“—allow me to determine his worth, if you would.” The King leaned forwards. “Most would deem Astor the wiser choice of the two. Whilst Eldin is said to be a knowledgeable youth, with the potential for a great strategic mind, he has no skill in arms, and that is where the younger Astor excels, is it not? There are many that name him the Spirit of Captain Damyen. But let us pause to reflect, what is a spirit?” Damyen had no answer he cared to give. “A pale reflection, with no substance. Whilst your Astor is undoubtedly strong and fast with a sword, he has not the mind to lead men, nor does he have any experience at real fighting. But—“and he regarded Damyen then, observing him as he had been speaking, rather animatedly at that. “—you already knew this, did you not?” He did not seem happy with his own assessment, and neither was Damyen. He had but one option left.
“Then I would ask it for myself.” That took the King by surprise. There was almost laughter in his eyes, until it was replaced with sadness and... pity!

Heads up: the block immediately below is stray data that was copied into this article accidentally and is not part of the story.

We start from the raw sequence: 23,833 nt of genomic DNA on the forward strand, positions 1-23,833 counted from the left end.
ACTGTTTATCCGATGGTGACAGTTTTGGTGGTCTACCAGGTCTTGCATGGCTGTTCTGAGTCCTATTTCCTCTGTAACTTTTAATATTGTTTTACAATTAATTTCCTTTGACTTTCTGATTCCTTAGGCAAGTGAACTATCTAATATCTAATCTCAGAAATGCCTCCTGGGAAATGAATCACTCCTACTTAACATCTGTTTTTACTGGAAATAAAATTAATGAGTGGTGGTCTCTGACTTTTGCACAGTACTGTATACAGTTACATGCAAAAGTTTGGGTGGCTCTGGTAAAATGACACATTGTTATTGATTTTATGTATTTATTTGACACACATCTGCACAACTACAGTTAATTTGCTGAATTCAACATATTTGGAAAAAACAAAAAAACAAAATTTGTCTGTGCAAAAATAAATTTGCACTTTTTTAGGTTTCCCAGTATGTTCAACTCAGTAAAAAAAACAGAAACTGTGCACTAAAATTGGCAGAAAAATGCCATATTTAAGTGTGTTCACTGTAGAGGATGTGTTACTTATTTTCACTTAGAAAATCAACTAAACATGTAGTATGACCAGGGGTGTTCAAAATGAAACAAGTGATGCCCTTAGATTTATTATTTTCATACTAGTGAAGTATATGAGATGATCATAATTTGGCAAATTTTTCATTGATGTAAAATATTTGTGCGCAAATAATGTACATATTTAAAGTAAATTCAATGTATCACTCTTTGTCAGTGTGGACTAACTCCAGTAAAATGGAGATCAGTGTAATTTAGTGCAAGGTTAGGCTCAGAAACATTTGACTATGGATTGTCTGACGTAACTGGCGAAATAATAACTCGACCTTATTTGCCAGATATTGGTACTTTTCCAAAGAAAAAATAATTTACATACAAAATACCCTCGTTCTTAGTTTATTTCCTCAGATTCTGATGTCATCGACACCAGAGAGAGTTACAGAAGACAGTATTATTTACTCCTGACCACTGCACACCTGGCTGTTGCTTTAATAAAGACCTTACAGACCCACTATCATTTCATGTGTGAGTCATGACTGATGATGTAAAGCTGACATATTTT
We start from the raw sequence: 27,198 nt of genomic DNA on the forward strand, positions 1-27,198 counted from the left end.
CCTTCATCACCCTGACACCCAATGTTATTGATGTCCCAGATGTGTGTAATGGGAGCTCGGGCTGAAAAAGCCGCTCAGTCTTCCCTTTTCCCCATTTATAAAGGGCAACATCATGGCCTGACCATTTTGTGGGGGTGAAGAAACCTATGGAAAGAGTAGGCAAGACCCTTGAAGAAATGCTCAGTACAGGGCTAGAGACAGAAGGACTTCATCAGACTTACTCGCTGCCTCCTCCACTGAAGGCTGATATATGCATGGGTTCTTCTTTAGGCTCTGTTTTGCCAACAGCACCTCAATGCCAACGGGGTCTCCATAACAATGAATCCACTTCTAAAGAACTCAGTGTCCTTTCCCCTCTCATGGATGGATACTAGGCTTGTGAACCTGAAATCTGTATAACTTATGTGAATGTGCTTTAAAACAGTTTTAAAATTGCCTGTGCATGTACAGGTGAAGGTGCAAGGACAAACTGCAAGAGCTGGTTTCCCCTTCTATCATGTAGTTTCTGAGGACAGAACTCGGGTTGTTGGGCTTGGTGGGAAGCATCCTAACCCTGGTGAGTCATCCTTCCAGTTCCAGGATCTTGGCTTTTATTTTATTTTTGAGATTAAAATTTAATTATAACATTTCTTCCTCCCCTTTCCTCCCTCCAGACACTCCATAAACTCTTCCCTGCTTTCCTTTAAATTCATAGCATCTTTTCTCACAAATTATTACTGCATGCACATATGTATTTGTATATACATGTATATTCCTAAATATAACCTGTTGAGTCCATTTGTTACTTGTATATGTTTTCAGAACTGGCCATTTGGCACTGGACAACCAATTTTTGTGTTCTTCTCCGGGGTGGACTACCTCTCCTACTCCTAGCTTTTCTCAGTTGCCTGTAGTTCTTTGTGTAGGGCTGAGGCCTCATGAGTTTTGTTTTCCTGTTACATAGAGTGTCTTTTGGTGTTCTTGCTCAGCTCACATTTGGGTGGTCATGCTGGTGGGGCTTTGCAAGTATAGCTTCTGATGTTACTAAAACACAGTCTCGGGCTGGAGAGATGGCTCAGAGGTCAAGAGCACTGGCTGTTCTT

“My Lord of Drayvon, it does grieve me that you lost him. Truly, few know it as well as me, none less so that the father. His talent shall be hard to replace, he was a young prodigy.” He sighed then, and stood up. The owl on its perch flicked its head between the two of them. “I shall be frank, though I mean you know insult. You are old, and in no fit state to lead men into battle. Whilst I would value you as a good tactician, that is all you would be good for as a member of the guard for which Eldin would be enough.” Damyen’s fists clenched so tightly it hurt. His face was red with rage but he would not release it here, now. “Let me see how this tournament develops, and then I shall make my decision.” He walked down the steps and clasped Damyen on the shoulder. “I bid Astor every luck in the tournament.”
“As you say, Your Majesty.” He offered a sad smile then, and walked to the side of the thrones platform where a door stood.
Damyen looked to the door that the King had left at. The two guards stepped forward, humour in their eyes, and then they left also.
If I do not get my wish, so help Him and His House. Damyen let out a strangled cry, the grief and frustration was choking him. He tried to breathe, but he couldn’t.
His idea had been thwarted. He would have thought the King of all people would understand his plight. Why could he not see reason? He had lost his son; he ought to be given his just due.
What will I do, now?